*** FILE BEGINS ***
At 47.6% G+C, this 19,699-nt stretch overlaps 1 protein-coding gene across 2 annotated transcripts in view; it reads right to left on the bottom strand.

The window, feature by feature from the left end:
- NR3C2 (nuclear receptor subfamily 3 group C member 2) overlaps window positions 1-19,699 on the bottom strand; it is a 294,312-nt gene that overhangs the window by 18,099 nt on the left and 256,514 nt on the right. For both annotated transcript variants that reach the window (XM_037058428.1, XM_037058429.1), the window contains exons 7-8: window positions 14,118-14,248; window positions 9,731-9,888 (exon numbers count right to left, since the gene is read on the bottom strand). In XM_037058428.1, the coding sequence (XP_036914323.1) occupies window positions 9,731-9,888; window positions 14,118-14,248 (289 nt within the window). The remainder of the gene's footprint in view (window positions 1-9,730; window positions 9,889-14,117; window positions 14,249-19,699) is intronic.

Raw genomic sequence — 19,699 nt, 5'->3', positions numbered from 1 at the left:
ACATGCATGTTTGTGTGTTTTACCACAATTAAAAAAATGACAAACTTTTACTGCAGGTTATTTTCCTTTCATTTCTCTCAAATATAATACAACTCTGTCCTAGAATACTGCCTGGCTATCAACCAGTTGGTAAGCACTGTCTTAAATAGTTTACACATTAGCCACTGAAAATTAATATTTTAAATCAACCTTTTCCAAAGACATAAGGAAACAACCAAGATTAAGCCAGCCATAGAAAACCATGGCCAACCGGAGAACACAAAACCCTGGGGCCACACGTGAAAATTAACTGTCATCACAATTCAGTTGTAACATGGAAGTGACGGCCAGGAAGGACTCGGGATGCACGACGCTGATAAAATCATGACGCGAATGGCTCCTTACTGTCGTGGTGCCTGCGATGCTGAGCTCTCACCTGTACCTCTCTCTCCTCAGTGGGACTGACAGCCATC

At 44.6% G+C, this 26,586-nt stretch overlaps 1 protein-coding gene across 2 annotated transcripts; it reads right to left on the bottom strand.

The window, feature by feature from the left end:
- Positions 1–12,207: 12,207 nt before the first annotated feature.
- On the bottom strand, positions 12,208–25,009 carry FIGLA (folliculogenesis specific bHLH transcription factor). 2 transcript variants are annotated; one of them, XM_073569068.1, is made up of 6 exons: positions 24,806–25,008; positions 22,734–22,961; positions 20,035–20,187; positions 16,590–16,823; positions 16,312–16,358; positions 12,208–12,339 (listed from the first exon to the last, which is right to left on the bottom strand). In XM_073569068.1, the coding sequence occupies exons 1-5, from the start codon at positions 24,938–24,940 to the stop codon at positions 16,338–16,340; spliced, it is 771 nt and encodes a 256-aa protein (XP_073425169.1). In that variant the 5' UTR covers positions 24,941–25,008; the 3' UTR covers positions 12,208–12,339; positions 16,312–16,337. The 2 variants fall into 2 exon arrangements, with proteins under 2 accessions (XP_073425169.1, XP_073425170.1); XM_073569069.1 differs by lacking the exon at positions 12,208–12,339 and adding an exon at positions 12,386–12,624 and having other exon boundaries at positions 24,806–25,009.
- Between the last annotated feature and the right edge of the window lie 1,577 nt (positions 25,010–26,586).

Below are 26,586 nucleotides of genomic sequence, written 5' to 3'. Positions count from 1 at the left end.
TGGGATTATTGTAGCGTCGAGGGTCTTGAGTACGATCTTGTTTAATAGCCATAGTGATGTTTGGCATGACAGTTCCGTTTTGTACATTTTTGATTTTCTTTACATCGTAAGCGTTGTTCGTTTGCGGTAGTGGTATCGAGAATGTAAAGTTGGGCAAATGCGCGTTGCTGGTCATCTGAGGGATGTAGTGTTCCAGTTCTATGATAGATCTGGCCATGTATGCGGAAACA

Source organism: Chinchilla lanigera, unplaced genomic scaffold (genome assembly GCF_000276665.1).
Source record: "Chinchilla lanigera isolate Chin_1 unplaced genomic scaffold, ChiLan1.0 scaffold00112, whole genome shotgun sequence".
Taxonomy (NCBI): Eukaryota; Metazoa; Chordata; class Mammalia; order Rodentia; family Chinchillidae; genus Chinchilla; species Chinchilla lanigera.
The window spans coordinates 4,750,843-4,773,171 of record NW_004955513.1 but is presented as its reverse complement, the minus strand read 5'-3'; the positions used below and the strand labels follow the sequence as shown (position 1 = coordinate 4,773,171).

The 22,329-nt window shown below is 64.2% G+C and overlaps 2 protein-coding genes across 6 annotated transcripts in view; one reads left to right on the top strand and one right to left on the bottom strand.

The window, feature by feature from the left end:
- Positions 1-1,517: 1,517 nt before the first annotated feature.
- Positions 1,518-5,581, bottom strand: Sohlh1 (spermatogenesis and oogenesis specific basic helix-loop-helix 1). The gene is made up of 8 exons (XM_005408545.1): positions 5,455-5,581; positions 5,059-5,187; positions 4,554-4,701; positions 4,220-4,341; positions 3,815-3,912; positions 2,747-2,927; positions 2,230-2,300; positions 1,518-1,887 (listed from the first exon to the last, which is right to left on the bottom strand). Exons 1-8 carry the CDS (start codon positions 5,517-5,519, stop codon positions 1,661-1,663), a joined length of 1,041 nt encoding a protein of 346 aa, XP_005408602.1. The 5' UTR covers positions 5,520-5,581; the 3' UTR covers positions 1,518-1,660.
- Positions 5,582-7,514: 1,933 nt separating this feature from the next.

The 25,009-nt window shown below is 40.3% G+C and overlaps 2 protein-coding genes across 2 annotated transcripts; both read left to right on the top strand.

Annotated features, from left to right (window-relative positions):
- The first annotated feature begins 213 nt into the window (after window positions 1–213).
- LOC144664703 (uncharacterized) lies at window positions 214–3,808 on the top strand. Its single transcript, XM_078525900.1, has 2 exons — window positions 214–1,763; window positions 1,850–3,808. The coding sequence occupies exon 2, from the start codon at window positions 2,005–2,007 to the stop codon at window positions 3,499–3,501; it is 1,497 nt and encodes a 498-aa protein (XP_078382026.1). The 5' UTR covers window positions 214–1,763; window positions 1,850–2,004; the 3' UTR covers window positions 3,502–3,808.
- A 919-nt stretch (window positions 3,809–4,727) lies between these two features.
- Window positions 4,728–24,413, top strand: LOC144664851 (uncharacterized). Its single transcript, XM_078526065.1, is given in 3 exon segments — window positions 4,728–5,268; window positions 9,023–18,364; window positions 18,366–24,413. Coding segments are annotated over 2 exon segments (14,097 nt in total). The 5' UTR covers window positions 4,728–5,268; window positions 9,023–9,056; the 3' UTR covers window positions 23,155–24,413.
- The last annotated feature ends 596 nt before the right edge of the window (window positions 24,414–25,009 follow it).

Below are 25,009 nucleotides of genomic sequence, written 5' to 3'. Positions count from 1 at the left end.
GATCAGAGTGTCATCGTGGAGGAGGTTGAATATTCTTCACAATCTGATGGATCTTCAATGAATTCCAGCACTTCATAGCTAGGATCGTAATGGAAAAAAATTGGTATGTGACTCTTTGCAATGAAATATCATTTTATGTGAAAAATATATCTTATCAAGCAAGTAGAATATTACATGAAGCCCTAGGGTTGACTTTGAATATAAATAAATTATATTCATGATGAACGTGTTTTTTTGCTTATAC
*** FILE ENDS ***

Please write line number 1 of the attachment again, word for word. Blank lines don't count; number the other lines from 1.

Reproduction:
At 47.6% G+C, this 19,699-nt stretch overlaps 1 protein-coding gene across 2 annotated transcripts in view; it reads right to left on the bottom strand.